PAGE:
They have no mechanism, no method to harvest that data and bring it out of their company in a way that they could act on it, so that they could avoid bad initiatives or what’s called a black swan event. One in six large scale strategic initiatives are things that could actually collapse the company.

What we found is that, not only did the 14 domains of measurement beginning to reveal things, we found by using swarm intelligence building, this sort of hive mind of people’s inputs, that were actually steering us into a direction with conclusions that were not only incredibly accurate and able to determine whether or not the business was ready to execute on a strategic initiative, but in fact, that they actually possessed all of that data inside of their own company.

I started to refer to it as the golden ticket from Willy Wonka. You have that dad who is buying cases and cases of chocolate bars and having all of the factory workers just opening chocolate bars looking for a Willy Wonka ticket. At the end of the day, that is a lot like how strategy gets implemented. People are just ripping up candy bars looking for the golden ticket.

What we found is that these domains narrow that down and allow a lot of the distraction to be removed. The focus comes back in and the swarm of your employee base begins to actually stir, because you have invested well in hiring very good people, retaining them, training them, and they know how to get you there, but not as individuals.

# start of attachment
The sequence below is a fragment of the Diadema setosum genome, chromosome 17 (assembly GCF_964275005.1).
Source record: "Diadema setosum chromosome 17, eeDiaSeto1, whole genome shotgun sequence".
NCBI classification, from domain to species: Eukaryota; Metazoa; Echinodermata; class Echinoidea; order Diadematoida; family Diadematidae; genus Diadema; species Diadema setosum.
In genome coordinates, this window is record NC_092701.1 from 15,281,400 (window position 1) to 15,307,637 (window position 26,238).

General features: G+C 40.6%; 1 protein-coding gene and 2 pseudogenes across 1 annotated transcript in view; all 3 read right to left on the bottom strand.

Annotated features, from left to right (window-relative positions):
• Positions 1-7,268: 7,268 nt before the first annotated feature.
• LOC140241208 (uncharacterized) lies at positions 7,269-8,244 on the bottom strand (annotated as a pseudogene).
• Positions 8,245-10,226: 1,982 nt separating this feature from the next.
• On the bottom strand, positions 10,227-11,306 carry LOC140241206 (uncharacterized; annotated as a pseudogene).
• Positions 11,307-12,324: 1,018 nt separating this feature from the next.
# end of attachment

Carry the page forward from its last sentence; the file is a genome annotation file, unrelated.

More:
They know how to get you there as a group, through a facilitated mechanism that intakes their data into domains that measure what’s important, calculate, and gives you a metric that you can act on.

Trust the Data

Rae Williams: What should executives or leaders do to prepare for the implementation of this method?

Alex Castro: There isn’t anything, really. What you are dealing with when people operationalizing this, is that they struggle with the shift. I have had executives come back to me and say, “Well, Alex, this is going to kill innovation,” and I’m like, “It’s not going to kill innovation. It is going to kill stuff that just doesn’t work.” It is going to kill things that are going to waste your time.

I’ve had other executives come back to me and say, “Alex, this is really going to slow us down.” Look, this assessment can be done in two days. It can be done in a day if you wanted. This is not something that is going to take you months and weeks of collecting data or having people in conferences. This is something that is very quick.